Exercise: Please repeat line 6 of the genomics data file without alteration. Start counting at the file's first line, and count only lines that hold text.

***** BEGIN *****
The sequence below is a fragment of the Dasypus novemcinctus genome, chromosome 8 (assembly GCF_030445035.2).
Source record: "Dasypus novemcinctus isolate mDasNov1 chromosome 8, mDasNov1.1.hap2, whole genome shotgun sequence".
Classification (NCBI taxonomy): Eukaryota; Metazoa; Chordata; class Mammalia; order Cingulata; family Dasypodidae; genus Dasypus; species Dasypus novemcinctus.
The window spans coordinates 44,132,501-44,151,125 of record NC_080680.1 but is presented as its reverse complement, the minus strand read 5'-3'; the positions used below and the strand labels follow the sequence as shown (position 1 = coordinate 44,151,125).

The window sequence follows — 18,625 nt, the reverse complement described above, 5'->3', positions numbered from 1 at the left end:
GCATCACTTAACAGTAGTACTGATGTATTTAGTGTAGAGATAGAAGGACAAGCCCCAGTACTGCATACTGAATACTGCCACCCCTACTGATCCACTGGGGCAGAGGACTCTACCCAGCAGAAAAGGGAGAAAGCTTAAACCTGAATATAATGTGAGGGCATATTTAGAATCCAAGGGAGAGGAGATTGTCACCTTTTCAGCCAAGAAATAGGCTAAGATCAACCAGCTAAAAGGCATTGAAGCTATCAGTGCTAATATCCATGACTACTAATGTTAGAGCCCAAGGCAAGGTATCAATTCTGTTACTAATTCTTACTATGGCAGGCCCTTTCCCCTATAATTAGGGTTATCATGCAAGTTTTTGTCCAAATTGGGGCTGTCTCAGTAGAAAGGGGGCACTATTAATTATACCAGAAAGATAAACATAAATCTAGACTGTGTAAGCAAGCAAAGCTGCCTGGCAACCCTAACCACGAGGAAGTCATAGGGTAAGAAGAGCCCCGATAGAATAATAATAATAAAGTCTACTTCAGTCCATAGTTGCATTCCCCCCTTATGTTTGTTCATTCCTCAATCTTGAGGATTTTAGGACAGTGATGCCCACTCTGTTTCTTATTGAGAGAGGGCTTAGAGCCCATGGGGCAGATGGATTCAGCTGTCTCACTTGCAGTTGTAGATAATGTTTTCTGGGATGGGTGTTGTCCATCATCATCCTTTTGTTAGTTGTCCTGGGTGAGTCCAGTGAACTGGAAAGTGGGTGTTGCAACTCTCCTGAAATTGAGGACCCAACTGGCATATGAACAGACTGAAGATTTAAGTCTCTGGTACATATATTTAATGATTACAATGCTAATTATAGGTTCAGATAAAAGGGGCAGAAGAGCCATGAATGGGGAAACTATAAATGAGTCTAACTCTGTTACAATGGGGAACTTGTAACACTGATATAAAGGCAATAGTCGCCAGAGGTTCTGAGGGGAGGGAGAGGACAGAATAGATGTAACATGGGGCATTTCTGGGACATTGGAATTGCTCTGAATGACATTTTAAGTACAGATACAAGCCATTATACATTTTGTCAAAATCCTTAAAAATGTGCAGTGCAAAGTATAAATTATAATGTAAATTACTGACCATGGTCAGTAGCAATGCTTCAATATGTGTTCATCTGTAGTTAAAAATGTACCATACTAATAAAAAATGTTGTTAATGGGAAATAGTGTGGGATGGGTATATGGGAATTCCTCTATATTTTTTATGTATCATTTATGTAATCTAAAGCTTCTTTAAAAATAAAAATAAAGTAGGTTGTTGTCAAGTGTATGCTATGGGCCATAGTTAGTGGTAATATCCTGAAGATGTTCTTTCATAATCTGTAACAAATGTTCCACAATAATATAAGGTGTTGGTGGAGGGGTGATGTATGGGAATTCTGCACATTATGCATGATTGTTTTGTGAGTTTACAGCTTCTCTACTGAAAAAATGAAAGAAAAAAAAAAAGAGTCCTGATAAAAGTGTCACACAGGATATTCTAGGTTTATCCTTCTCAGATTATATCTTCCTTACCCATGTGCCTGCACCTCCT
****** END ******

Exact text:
GCATCACTTAACAGTAGTACTGATGTATTTAGTGTAGAGATAGAAGGACAAGCCCCAGTACTGCATACTGAATACTGCCACCCCTACTGATCCACTGGGGCAGAGGACTCTACCCAGCAGAAAAGGGAGAAAGCTTAAACCTGAATATAATGTGAGGGCATATTTAGAATCCAAGGGAGAGGAGATTGTCACCTTTTCAGCCAAGAAATAGGCTAAGATCAACCAGCTAAAAGGCATTGAAGCTATCAGTGCTAATATCCATGACTACTAATGTTAGAGCCCAAGGCAAGGTATCAATTCTGTTACTAATTCTTACTATGGCAGGCCCTTTCCCCTATAATTAGGGTTATCATGCAAGTTTTTGTCCAAATTGGGGCTGTCTCAGTAGAAAGGGGGCACTATTAATTATACCAGAAAGATAAACATAAATCTAGACTGTGTAAGCAAGCAAAGCTGCCTGGCAACCCTAACCACGAGGAAGTCATAGGGTAAGAAGAGCCCCGATAGAATAATAATAATAAAGTCTACTTCAGTCCATAGTTGCATTCCCCCCTTATGTTTGTTCATTCCTCAATCTTGAGGATTTTAGGACAGTGATGCCCACTCTGTTTCTTATTGAGAGAGGGCTTAGAGCCCATGGGGCAGATGGATTCAGCTGTCTCACTTGCAGTTGTAGATAATGTTTTCTGGGATGGGTGTTGTCCATCATCATCCTTTTGTTAGTTGTCCTGGGTGAGTCCAGTGAACTGGAAAGTGGGTGTTGCAACTCTCCTGAAATTGAGGACCCAACTGGCATATGAACAGACTGAAGATTTAAGTCTCTGGTACATATATTTAATGATTACAATGCTAATTATAGGTTCAGATAAAAGGGGCAGAAGAGCCATGAATGGGGAAACTATAAATGAGTCTAACTCTGTTACAATGGGGAACTTGTAACACTGATATAAAGGCAATAGTCGCCAGAGGTTCTGAGGGGAGGGAGAGGACAGAATAGATGTAACATGGGGCATTTCTGGGACATTGGAATTGCTCTGAATGACATTTTAAGTACAGATACAAGCCATTATACATTTTGTCAAAATCCTTAAAAATGTGCAGTGCAAAGTATAAATTATAATGTAAATTACTGACCATGGTCAGTAGCAATGCTTCAATATGTGTTCATCTGTAGTTAAAAATGTACCATACTAATAAAAAATGTTGTTAATGGGAAATAGTGTGGGATGGGTATATGGGAATTCCTCTATATTTTTTATGTATCATTTATGTAATCTAAAGCTTCTTTAAAAATAAAAATAAAGTAGGTTGTTGTCAAGTGTATGCTATGGGCCATAGTTAGTGGTAATATCCTGAAGATGTTCTTTCATAATCTGTAACAAATGTTCCACAATAATATAAGGTGTTGGTGGAGGGGTGATGTATGGGAATTCTGCACATTATGCATGATTGTTTTGTGAGTTTACAGCTTCTCTACTGAAAAAATGAAAGAAAAAAAAAAAGAGTCCTGATAAAAGTGTCACACAGGATATTCTAGGTTTATCCTTCTCAGATTATATCTTCCTTACCCATGTGCCTGCACCTCCT